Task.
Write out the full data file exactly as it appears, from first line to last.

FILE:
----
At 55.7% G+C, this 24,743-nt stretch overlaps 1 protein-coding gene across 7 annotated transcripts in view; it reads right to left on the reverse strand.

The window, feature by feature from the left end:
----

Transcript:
At 55.7% G+C, this 24,743-nt stretch overlaps 1 protein-coding gene across 7 annotated transcripts in view; it reads right to left on the reverse strand.

The window, feature by feature from the left end: